Here, we investigate the effects of control efforts on the behaviour of invasive predatory lionfish (Pterois volitans/miles). The rapid spread of Indo-Pacific lionfish onto coral reefs throughout the western Atlantic and Caribbean since the 1980s has generated great concern for the native reef fish and invertebrates of the region [14], [15]. The most effective and widely used strategy to reduce lionfish abundance locally is the targeted removal of individuals by spear and hand net [16], yet complete removal is rarely achieved. We currently do not know whether incomplete culling efforts affect the behaviour of remaining individuals and, subsequently, the impact of these invaders and the success of future control efforts.

To address this question, we compared the behaviour of lionfish between reefs with a known history of daytime removals of lionfish and reefs where no removals have occurred. In the native range, lionfish are crepuscular hunters [17] but daytime foraging is also commonly observed in the invaded range [18]. We hypothesized that culling would affect the activity levels, hiding patterns and flight decisions of lionfish in response to human approach. Specifically, we predicted that (1) lionfish on hunted reefs would be less active during the day, when culling usually takes place, and exhibit a more crepuscular pattern of activity than lionfish on unculled reefs, (2) lionfish would be more deeply concealed within shelters during the day than those on unculled reefs, and (3) lionfish on hunted reefs would exhibit a more wary response to humans and have a longer alert distance than lionfish on unculled reefs.

Materials and Methods

Ethics Statement

This study was carried out in strict accordance with the guidelines of the Canadian Council on Animal Care in Science. The protocol was approved by the Animal Care Committee of Simon Fraser University (Permit Number: 1077B-13), and covered by a research permit to the Cape Eleuthera Institute by The Bahamas Department of Marine Resources.

Study Sites and Behavioural Data Collection

We conducted lionfish surveys on 16 reef patches in Rock Sound, Eleuthera Island, The Bahamas, in January 2013. Over the past two years, as part of an experiment investigating the impacts of lionfish predation, eight of these patches have been subjected to lionfish removals (every three months on four patches, every six months on four patches) by divers with non-projectile, three-prong paralyzer-tip pole spears, while no removals have occurred on the remaining eight patches. The last cull of lionfish was conducted at all eight removal sites in December 2012, three weeks prior to our study. During this cull, divers removed as many lionfish as they could, which resulted in the capture of 30-100% of lionfish initially sighted on each reef. Patches in different treatments were interspersed across the Sound (Fig. 1). All patches were at a depth of ∼ 3 m, separated by expanses of sand or seagrass, and ranged in area from 34 m2 to 204 m2. There was no difference in patch area between culled (mean ± sd, 87.8±61.5 m2) and unculled reefs (111.3±30.3 m2) (independent-samples t-test, t10.2 = 1.0, P = 0.34). The shortest distance between two adjacent patches was 300 m, which exceeds the inter-patch movement of 90% of lionfish that were tagged and resighted in our study area (N. Tamburello, unpublished data). This suggests that the patches studied were independent samples.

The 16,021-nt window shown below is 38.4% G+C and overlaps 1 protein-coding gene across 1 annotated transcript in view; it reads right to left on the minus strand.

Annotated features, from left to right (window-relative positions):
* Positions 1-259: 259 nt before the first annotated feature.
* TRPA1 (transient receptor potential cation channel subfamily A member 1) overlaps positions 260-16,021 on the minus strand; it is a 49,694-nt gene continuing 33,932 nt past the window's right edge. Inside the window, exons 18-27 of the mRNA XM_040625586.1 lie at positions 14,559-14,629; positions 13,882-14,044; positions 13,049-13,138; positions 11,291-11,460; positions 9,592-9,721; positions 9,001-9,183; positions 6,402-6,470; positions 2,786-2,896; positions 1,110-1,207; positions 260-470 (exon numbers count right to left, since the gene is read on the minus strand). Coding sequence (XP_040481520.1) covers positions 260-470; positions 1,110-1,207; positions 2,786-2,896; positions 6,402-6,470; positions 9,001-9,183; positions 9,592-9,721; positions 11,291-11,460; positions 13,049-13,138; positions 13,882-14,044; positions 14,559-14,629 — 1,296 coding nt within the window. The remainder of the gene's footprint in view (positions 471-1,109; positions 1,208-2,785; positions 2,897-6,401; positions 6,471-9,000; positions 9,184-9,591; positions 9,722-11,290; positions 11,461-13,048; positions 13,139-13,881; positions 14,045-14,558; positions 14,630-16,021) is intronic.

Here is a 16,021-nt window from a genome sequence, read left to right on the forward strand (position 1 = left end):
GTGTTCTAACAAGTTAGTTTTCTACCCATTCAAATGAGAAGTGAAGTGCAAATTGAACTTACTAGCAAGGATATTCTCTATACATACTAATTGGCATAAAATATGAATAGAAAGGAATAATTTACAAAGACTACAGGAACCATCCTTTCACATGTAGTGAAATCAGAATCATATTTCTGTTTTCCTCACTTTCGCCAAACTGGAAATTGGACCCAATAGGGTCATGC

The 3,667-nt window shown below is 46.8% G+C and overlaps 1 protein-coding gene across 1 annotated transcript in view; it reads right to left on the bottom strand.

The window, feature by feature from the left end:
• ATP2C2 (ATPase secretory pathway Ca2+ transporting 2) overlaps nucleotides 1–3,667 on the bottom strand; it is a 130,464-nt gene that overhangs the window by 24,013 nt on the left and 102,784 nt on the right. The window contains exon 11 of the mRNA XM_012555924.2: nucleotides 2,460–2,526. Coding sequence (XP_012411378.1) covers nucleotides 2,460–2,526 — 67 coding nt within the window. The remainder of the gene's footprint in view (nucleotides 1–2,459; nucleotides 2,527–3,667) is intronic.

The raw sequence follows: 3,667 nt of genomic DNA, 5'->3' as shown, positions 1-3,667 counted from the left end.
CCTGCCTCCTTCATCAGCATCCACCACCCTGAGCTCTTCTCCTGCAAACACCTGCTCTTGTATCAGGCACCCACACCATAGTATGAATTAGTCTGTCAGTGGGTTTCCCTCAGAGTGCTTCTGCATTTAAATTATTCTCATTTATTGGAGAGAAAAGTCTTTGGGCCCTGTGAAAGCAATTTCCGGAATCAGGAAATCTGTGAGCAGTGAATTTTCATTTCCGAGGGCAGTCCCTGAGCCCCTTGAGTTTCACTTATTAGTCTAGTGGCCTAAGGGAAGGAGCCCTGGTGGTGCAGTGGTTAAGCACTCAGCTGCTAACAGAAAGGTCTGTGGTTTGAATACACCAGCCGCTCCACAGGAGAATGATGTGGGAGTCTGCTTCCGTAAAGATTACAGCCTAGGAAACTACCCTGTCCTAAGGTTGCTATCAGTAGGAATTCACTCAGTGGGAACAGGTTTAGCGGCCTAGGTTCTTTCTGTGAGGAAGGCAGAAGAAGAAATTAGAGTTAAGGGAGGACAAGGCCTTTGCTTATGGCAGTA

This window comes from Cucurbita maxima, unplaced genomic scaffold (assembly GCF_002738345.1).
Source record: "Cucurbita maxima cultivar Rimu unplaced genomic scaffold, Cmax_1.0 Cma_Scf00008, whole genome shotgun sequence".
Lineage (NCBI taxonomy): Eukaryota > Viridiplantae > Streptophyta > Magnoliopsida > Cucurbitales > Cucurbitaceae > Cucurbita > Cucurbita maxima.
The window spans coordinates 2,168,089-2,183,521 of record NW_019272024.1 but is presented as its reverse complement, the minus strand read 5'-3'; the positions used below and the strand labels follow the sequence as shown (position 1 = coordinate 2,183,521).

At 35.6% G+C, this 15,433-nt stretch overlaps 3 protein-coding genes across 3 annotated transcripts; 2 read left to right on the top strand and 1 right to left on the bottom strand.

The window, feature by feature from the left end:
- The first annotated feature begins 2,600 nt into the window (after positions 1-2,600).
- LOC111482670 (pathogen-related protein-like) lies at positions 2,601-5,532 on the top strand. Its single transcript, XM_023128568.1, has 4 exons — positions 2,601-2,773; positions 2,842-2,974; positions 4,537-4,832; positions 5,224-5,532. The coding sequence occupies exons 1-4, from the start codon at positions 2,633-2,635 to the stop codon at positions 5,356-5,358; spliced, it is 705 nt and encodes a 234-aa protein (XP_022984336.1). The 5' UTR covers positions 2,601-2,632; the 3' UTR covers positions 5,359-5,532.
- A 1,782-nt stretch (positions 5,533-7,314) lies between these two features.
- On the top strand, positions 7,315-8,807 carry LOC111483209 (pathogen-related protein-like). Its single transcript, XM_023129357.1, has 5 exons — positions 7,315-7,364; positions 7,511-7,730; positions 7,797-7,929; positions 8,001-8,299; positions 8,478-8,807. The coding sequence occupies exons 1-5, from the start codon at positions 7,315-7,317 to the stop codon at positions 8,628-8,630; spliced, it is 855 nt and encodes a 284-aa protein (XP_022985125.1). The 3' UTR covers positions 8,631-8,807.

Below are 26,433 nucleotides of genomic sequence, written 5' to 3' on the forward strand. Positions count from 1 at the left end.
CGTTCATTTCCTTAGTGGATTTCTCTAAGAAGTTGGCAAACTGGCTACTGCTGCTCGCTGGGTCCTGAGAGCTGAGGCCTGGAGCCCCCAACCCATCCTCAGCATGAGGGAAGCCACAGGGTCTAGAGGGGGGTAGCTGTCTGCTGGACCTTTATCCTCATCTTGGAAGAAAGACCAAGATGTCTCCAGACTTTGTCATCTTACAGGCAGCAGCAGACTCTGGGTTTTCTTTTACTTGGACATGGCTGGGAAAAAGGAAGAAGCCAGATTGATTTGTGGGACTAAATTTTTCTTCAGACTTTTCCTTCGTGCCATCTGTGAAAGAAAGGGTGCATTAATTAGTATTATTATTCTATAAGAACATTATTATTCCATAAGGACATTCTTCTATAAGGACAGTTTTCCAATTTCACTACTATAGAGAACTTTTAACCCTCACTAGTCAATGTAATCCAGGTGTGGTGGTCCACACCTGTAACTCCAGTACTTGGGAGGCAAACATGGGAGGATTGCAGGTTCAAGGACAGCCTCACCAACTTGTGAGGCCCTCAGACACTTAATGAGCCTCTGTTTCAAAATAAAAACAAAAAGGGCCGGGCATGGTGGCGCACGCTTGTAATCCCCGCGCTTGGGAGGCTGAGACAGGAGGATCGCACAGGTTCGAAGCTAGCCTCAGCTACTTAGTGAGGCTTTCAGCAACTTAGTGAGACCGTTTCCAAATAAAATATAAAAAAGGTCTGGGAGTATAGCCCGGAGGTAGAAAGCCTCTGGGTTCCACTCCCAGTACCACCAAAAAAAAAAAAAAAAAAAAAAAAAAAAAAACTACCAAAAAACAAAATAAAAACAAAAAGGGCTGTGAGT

Figure 1. Patch reefs in Rock Sound, south Eleuthera, The Bahamas.

A. Distribution of study patches in the study area. Each patch was randomly assigned on a treatment: removal of lionfish every three months (yellow dots), every six months (red dots) or no removal (black dots). The two removal regimes were combined in the analyses. B. Example of a study reef.

We used three measures to assess lionfish wariness: (1) extent of concealment at first sighting; (2) tendency towards crepuscular activity; and (3) alert distance (AD; referred to as the distance between an animal and a disturbance when the animal becomes visibly alert; sensu [19]). We assessed these measures during both daylight and crepuscular (dawn) visits to elucidate whether daily patterns of behaviour differed on culled and unculled reefs. All daytime surveys were carried out under clear sky or slightly overcast conditions to minimise the effects of cloud cover on activity patterns [18]. Water temperature, which could affect levels of lionfish activity levels, varied little during the study (mean ± sd, 22.5±1.0°C), and visibility was consistently high (∼10–15 m).

Three observers (IMC, ESD and LMC) recorded lionfish behaviour. On each patch, a pair of observers searched carefully for lionfish that were swimming, hovering above the reef or hidden in refuges. Each observer investigated the periphery of the reef first and then swam in an S-shaped pattern over the top of the reef, searching all crevices and overhangs for lionfish. Our search time was approximately 12 minutes per 100 m2 (range: 6 min - 19 min per reef), which is similar to the recommended searching effort for lionfish-focused surveys (15 minutes per 120 m2; [20]). These modified surveys yield more accurate estimates of lionfish abundance than conventional methods of underwater visual census [20], and although even lionfish-focused surveys might not detect all fish, detection probability is likely to have been similar on culled and unculled reefs. Two factors, lionfish size and reef rugosity, are known to affect the detectability of lionfish [20]. The mean length of lionfish did not differ between culled and unculled reefs (see Results). To estimate rugosity, we laid a 3 m fine-link chain to fit the contours of the reef substratum and measured the linear distance between the ends of the chain. The number of replicate measurements varied from 6 to 30, depending on reef size. Rugosity was calculated as the ratio of the chain length to the linear distance between the chain ends, with higher values denoting more rugose substrata [21]. There was no difference in rugosity between unculled (mean ± sd, 1.83±0.27, n = 8) and culled sites (1.66±0.24, n = 8; independent-samples t-test, t13.8 = 1.34, P = 0.20).